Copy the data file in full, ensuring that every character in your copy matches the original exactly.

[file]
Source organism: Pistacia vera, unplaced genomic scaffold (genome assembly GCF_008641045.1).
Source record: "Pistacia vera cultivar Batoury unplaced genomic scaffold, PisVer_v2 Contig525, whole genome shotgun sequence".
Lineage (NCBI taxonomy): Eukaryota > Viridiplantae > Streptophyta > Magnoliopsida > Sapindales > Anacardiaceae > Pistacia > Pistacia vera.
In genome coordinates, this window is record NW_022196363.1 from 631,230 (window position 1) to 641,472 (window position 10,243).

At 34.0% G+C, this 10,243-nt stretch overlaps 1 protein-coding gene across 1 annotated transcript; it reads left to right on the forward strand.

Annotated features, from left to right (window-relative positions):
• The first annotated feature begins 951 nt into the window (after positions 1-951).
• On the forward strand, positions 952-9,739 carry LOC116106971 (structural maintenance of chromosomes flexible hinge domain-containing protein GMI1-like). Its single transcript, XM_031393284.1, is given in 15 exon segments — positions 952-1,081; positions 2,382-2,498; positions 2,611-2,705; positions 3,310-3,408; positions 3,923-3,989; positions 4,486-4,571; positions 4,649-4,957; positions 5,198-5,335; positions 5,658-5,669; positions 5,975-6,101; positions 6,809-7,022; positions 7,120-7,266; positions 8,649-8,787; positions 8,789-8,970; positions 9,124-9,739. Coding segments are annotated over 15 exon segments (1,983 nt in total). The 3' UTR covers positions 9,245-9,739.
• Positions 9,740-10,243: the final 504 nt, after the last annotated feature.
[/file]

Source organism: Pistacia vera, unplaced genomic scaffold (genome assembly GCF_008641045.1).
Source record: "Pistacia vera cultivar Batoury unplaced genomic scaffold, PisVer_v2 Contig525, whole genome shotgun sequence".
Lineage (NCBI taxonomy): Eukaryota > Viridiplantae > Streptophyta > Magnoliopsida > Sapindales > Anacardiaceae > Pistacia > Pistacia vera.
In genome coordinates, this window is record NW_022196363.1 from 631,230 (window position 1) to 641,472 (window position 10,243).

At 34.0% G+C, this 10,243-nt stretch overlaps 1 protein-coding gene across 1 annotated transcript; it reads left to right on the forward strand.

Annotated features, from left to right (window-relative positions):
• The first annotated feature begins 951 nt into the window (after positions 1-951).
• On the forward strand, positions 952-9,739 carry LOC116106971 (structural maintenance of chromosomes flexible hinge domain-containing protein GMI1-like). Its single transcript, XM_031393284.1, is given in 15 exon segments — positions 952-1,081; positions 2,382-2,498; positions 2,611-2,705; positions 3,310-3,408; positions 3,923-3,989; positions 4,486-4,571; positions 4,649-4,957; positions 5,198-5,335; positions 5,658-5,669; positions 5,975-6,101; positions 6,809-7,022; positions 7,120-7,266; positions 8,649-8,787; positions 8,789-8,970; positions 9,124-9,739. Coding segments are annotated over 15 exon segments (1,983 nt in total). The 3' UTR covers positions 9,245-9,739.
• Positions 9,740-10,243: the final 504 nt, after the last annotated feature.